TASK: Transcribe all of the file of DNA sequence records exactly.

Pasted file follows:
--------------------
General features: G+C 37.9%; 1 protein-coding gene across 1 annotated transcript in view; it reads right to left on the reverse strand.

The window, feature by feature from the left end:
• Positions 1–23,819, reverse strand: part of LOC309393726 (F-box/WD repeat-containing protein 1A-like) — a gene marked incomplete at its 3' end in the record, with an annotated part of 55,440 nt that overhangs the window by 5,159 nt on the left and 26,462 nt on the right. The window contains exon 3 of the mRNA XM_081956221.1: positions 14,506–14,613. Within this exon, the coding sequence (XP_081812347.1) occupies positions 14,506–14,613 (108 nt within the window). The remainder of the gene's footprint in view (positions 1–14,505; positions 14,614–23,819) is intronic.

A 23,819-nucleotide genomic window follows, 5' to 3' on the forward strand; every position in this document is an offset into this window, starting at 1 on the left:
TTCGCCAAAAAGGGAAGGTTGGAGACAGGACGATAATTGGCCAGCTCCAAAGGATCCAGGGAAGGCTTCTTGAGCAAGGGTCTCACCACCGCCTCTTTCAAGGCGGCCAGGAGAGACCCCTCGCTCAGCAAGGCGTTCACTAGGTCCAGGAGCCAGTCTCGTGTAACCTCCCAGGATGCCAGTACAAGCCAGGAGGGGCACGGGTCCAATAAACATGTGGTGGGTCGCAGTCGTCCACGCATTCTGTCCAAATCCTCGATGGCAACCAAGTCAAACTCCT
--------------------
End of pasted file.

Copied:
General features: G+C 37.9%; 1 protein-coding gene across 1 annotated transcript in view; it reads right to left on the reverse strand.

The window, feature by feature from the left end:
• Positions 1–23,819, reverse strand: part of LOC309393726 (F-box/WD repeat-containing protein 1A-like) — a gene marked incomplete at its 3' end in the record, with an annotated part of 55,440 nt that overhangs the window by 5,159 nt on the left and 26,462 nt on the right. The window contains exon 3 of the mRNA XM_081956221.1: positions 14,506–14,613. Within this exon, the coding sequence (XP_081812347.1) occupies positions 14,506–14,613 (108 nt within the window). The remainder of the gene's footprint in view (positions 1–14,505; positions 14,614–23,819) is intronic.

A 23,819-nucleotide genomic window follows, 5' to 3' on the forward strand; every position in this document is an offset into this window, starting at 1 on the left:
TTCGCCAAAAAGGGAAGGTTGGAGACAGGACGATAATTGGCCAGCTCCAAAGGATCCAGGGAAGGCTTCTTGAGCAAGGGTCTCACCACCGCCTCTTTCAAGGCGGCCAGGAGAGACCCCTCGCTCAGCAAGGCGTTCACTAGGTCCAGGAGCCAGTCTCGTGTAACCTCCCAGGATGCCAGTACAAGCCAGGAGGGGCACGGGTCCAATAAACATGTGGTGGGTCGCAGTCGTCCACGCATTCTGTCCAAATCCTCGATGGCAACCAAGTCAAACTCCT